Unsung Heroes of the Apocalypse

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Units We Are Excited to Field In Warhammer 40,000: Apocalypse

Introduction

With the launch of Warhammer 40,000: Kill Team in the summer of 2018, Games Workshop changed the paradigm of 40K-adjacent games from their previous incarnations. No longer just a smaller scale version of 40K, Kill Team is very much its own game in its own right with a bespoke set of rules that fit the skirmish scale. As such, balancing in Kill Team and the relative value of units differs from normal 40K. Units that don’t have a clear role, or just aren’t very points-efficient in 40K, can end up being stars in Kill Team. This is great because it means that despite the vagaries of time and balance changes, you have opportunities to field the various parts of your collection in a context that makes them shine on the table, and no one wants to paint up a beautiful model just to have it sit on the shelf forever.

Warhammer 40,000: Apocalypse continues this pattern. As the mass-battle big brother of 40K, it sports entirely new, and stream-lined, rules that are fundamentally different from 40K, even more so than Kill Team. While Apocalypse won’t hit the tabletop until July 6th, we’ve seen plenty of rules previews and all the datasheets have been released for free, so that rampant speculation has begun on what balance will look like in this new game. For our part, we have given some thought to units that don’t often see the table in 40K that we are very excited to field in Apocalypse, whether because they are relatively cheaper or now suddenly have a clear role to play in the expanded RNG range of Apocalypse. Read out to find out some of our top picks and then share your own!

The Units

Aeldari

Fire Dragons

Fire Dragons are one of the coolest looking Craftworld units. Armed to the teeth with Fusion Guns and usually painted a mix of reds and oranges, they really stand out on the tabletop. Unfortunately, they just aren’t very good in 40K. They’re over-costed, extremely short-range anti-tank (12” range), that are also very fragile. With the proliferation of Invulnerable Saves in 40K, the -4 AP on a Fusion Gun often goes to waste and at only S8, a squad of 5 Fire Dragons is on average only going to get a single wound through to a Knight (assuming a 5++), which could then be anywhere from 1 to 6 damage. It’s not very reliable and you still have to deal with the issue of getting into range to shoot at said Knight.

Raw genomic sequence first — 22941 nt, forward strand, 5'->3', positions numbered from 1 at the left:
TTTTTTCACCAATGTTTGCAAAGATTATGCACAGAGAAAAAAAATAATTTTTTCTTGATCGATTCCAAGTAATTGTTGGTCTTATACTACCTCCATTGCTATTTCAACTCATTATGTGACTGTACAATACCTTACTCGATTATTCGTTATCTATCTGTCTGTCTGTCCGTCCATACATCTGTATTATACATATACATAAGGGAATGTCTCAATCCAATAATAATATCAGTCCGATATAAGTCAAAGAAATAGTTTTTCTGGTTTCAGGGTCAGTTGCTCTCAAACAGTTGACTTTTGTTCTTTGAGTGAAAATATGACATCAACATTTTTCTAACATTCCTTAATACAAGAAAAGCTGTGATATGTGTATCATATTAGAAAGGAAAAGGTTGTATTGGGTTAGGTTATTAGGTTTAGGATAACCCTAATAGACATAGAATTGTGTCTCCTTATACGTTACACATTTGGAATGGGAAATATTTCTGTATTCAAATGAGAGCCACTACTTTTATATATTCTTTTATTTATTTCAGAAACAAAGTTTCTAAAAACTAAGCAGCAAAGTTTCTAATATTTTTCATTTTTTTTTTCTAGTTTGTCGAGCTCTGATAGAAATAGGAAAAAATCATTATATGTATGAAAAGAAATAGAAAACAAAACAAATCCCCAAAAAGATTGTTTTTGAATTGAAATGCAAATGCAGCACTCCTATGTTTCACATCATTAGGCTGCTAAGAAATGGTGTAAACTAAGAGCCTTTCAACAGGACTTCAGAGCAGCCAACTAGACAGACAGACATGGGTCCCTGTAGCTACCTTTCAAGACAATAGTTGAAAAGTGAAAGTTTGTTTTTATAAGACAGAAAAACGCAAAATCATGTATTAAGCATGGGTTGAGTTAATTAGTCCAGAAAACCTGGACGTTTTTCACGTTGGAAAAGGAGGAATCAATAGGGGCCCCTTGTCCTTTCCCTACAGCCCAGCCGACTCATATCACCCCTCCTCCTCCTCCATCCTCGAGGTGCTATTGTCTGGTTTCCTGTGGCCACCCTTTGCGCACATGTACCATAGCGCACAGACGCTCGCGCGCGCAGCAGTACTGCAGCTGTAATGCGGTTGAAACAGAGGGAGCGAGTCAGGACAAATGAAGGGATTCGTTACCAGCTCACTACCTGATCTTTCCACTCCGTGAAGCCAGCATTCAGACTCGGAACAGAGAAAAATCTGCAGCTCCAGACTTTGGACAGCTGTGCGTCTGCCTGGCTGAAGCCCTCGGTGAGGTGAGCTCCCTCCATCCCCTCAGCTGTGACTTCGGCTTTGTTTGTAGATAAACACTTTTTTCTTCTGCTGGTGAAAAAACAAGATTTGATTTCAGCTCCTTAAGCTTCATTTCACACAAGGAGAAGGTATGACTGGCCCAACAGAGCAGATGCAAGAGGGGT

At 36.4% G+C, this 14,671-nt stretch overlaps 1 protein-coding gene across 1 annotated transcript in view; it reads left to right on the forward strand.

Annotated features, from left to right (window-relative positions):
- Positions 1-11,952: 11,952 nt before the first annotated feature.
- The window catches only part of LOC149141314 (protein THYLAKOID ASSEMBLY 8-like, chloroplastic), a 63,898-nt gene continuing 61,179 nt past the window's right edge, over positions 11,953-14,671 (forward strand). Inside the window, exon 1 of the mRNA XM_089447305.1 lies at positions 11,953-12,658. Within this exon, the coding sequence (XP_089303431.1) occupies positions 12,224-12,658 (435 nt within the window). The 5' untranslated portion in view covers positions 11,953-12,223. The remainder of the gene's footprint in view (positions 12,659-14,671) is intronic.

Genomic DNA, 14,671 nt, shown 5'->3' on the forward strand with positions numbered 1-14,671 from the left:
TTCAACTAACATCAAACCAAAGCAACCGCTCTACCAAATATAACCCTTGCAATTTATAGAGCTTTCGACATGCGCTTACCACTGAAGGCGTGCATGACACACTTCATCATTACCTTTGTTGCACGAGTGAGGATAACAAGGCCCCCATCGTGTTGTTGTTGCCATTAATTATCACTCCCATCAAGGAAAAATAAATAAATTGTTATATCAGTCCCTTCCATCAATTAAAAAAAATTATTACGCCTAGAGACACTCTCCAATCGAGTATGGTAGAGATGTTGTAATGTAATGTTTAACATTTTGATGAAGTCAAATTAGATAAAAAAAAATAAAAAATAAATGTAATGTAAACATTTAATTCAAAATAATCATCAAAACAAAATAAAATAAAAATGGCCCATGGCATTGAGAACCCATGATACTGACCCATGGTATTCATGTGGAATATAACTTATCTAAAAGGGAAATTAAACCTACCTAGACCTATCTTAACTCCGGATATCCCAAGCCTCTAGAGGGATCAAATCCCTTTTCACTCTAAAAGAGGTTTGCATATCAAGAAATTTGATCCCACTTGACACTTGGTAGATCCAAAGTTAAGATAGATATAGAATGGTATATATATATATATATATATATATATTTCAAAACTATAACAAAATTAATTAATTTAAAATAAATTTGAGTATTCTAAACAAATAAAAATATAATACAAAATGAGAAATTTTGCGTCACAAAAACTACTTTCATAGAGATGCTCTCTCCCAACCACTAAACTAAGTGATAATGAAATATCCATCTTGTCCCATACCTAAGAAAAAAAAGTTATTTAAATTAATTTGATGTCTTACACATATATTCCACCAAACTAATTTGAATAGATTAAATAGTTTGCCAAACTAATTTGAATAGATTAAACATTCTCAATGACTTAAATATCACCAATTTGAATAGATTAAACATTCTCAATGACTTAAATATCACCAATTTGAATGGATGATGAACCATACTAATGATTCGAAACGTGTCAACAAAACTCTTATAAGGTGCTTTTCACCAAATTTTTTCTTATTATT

Enter Apocalypse Fire Dragons. While still sporting the same flavor as their 40K equivalents, they look significantly more attractive in Apoc for a number of reasons. First, their Fusion Guns now have an SAT of 2+, meaning that they now wound on a re-rollable 2+ (on a D12), which is a 92% chance to wound, compared to the 50% chance in 40K! Not to mention that if you are running your Fire Dragons as Biel-Tan (of course you are), there’s a handy command asset that will double the amount of hits they score! Second, the Apoc equivalent of Battle Focus allows Eldar to double-move and then shoot small arms, extending the threat range of Fire Dragons to 26”, which is pretty good. You will also likely be able to deep strike them in through the webway to get up close and personal. What doesn’t change is that Fire Dragons are fragile, but they are no more fragile than other infantry and are actually as tough as Space Marines, with a 6+ save.

With the changes to how wounding works in Apoc, and the lack of Invulnerable saves, Fire Dragons have a much stronger role as monster-hunters with one of the best Anti-Tank guns in the game, and I will definitely be fielding a couple units of Fire Dragons in Apocalypse.

Wraithlords

Wraithlord Ready to Part Credit: bonds0097

With their price drop in CA18, Wraithlords actually aren’t bad in 40K these days, but they see niche use as relatively fast-moving dreadnoughts that punch good. You never see them loaded up with heavy weapons due to the heavy movement penalty and their lack of invuln making them quite fragile for T8 models.